Phone hacking “highlights risks law firms run” when using unregulated private eyes

Print This Post

By Legal Futures

25 August 2011

Many law firms engage private investigators, but the phone hacking scandal illustrates the risk they run by hiring unregulated people, says Tony Immosi, president of the Association of British Investigators

Private investigators: do you know who you are using?

Have you ever stopped to ask yourself: “Who really is the private investigator that I use?”

The continued use of unregulated private investigators by some law firms, contrary to the recommendations of the Law Society, exposes them to the potential reputational and commercial risks that have surfaced in the current phone hacking scandal. 

Whilst the concept of mandatory licensing and competency testing of investigators and surveillance operatives in the private sector was introduced by the Private Security Industry Act 2001, this was stopped in its tracks by the Coalition government when the proposed regulatory body – the Security Industry Association (SIA) – was placed under review in what became known as the bonfire of the quangos.

As a result, private investigators in the UK today are still not subject to any form of regulation or licensing whatsoever. This allows unscrupulous, unethical and at the extreme, criminal elements, to set up as ‘private investigators’, without sanction.

Currently anyone can undertake investigative activity regardless of skills, experience or criminality. For example, there is nothing to prevent someone on the sexual offences register setting up shop as a private investigator and advertising or approaching you or your client for business this afternoon.

These unethical practitioners typically will have no formal training and represent high-risk suppliers to legal firms and their clients with their disregard for the law.

In its report to Parliament, What Price Privacy?, evidence collected by the Information Commissioner pointed to a flourishing and unlawful trade in confidential personal information by unscrupulous private investigators and tracing agents.

The report highlighted many other businesses which regularly turn to private investigation firms and through them to the shadier end of the market, requesting or receiving confidential personal information that they must know or suspect has been unlawfully obtained.

It may only be exceptions on the fringes, but it is clear that insurance companies, solicitors, local authorities, finance companies and other lenders are implicated in this trade and that unethical elements of the private investigation industry appear willing to flout the law and provide the information requested.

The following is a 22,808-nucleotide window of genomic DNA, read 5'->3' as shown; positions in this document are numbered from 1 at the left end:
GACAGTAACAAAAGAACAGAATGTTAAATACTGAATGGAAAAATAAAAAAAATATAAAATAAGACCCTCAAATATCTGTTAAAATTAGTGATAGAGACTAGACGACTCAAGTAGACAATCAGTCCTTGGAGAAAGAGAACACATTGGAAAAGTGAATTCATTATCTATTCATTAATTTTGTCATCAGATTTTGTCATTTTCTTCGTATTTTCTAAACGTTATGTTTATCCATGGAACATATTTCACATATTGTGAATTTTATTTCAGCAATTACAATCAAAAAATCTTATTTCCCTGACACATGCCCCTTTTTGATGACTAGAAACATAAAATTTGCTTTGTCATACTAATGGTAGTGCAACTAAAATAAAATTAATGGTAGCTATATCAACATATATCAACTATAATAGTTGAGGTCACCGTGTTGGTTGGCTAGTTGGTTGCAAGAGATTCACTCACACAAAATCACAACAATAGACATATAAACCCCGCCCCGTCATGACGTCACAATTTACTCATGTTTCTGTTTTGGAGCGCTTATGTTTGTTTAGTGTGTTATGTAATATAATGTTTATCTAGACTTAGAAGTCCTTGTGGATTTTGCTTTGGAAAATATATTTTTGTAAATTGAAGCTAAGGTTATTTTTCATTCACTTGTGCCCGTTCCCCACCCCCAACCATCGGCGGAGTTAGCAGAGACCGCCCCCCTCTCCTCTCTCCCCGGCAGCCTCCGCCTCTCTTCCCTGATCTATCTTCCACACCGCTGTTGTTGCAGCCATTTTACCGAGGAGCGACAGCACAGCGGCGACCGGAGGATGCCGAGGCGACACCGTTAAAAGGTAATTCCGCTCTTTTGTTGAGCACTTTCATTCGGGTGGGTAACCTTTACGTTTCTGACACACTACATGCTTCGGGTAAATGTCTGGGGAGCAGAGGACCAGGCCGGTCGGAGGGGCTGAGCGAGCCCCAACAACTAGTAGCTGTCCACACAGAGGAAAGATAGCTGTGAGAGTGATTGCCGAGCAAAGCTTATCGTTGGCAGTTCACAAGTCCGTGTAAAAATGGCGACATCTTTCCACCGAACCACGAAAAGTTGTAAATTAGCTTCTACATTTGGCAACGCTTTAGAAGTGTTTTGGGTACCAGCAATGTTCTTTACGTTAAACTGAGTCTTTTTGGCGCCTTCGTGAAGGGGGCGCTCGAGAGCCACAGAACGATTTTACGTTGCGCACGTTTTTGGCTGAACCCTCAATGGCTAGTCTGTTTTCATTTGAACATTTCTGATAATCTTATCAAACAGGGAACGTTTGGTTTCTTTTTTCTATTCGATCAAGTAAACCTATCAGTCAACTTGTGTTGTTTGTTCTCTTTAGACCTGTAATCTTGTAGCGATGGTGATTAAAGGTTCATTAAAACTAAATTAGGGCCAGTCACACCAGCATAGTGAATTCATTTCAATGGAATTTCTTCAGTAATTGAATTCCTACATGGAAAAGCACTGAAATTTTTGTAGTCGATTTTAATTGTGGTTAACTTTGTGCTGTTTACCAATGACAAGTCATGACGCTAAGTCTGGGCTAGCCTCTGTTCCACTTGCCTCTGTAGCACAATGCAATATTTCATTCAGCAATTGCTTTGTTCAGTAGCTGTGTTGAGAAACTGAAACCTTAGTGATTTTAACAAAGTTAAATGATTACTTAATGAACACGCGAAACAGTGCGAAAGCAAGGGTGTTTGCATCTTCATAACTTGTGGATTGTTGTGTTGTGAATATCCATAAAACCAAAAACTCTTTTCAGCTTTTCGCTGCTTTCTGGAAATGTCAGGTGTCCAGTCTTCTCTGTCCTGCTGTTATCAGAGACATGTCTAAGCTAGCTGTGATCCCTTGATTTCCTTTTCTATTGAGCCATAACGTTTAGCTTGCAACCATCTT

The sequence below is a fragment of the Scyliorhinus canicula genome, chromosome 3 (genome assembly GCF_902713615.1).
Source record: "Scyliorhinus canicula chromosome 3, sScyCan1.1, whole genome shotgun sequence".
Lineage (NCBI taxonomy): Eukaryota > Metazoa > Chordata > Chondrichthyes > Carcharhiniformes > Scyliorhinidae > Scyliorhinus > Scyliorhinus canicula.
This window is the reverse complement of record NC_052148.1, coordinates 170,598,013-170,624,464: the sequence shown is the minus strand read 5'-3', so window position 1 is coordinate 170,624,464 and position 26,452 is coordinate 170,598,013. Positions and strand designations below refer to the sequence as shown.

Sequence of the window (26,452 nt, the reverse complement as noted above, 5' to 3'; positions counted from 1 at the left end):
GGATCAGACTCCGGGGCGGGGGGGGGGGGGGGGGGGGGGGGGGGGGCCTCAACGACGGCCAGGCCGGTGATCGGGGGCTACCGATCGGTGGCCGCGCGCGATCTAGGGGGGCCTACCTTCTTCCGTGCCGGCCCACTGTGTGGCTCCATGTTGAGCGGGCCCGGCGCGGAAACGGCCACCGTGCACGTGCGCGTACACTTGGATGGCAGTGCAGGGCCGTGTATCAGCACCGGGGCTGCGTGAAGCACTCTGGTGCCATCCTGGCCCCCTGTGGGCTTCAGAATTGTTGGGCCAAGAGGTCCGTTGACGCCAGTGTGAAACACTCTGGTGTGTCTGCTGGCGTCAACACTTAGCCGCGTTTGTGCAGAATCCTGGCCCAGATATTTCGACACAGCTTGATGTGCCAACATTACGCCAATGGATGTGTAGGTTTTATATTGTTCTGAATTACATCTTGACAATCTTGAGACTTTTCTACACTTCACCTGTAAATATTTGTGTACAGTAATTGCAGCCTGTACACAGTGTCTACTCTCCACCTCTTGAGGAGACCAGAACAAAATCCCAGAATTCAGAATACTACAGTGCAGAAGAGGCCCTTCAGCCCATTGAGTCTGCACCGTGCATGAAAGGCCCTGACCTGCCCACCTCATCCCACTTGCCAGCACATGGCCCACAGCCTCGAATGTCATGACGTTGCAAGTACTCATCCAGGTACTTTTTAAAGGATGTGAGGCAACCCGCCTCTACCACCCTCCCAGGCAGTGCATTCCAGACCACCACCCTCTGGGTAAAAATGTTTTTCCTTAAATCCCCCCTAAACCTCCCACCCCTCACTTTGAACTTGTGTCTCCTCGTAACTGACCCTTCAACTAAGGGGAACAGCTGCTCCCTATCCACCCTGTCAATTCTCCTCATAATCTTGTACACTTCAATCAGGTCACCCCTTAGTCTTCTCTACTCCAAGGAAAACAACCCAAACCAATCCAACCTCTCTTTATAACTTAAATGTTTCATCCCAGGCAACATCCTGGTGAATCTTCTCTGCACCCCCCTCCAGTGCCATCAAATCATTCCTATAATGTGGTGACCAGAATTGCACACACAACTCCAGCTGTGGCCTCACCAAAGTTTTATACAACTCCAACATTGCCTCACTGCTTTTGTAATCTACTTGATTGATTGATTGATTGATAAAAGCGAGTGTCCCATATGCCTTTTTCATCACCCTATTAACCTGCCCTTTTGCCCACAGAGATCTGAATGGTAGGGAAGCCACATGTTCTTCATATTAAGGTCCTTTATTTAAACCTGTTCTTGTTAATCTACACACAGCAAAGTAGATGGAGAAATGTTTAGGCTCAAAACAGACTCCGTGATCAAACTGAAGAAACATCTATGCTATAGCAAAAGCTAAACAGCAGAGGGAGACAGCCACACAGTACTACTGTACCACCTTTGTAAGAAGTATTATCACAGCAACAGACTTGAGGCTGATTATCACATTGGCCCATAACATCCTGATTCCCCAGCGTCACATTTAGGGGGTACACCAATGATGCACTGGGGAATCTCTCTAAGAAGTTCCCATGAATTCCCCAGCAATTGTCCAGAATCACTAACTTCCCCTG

So what can be done to ensure legal firms don’t employ unregulated investigators and are acting in the best interests of clients and that you are providing them with a good standard of service?

The answer couldn’t be simpler but remains potentially under the radar of a significant share of the legal profession. The Association of British Investigators (ABI) is the trade association for professional investigators and the voice of the industry in the UK. It acts as a one-stop shop for due diligence when a legal firm needs to hire a private investigator.

The ABI is the only industry body to actively self-regulate members, and to a standard higher than originally envisaged by the SIA. The Law Society of England & Wales and the Law Society of Scotland exclusively endorse the ABI for use by their members. Currently the ABI is actively engaging with government regarding industry regulation in the wake of the phone hacking scandal.

The risks to the legal profession of unwittingly hiring unethical private investigators or using unlawfully obtained information are immense – from prejudicing the outcome of a case and harming a client’s interests, to damaging a law firm’s reputation or brand irreparably. Failure to conduct due diligence on a private investigator could also militate against a successful professional indemnity claim.

We now need to pull together as an industry and ensure legal firms take the lead in driving up the professional standard to ensure the protection and privacy of the public.

Leave a comment

* Denotes required field

All comments will be moderated before posting. Please see our Terms and Conditions

Legal Futures Blog

Preparing for the GDPR – What do you need to know right now?

Craig Forsyth

On 25 May 2018, the EU General Data Protection Regulation (GDPR) comes into force. That might seem like a long time, but that’s just over 100 days away at the time of writing. Actually, GDPR was adopted back in April 2016, May 2018 is the end of the two-year grace period. The GDPR brings with it a whole host of changes, and the penalties for non-compliance are higher than ever, either 4% of your annual turnover or £20m, whichever is higher. But how do you prepare? What do you need to change first? Where do you even start?

February 19th, 2018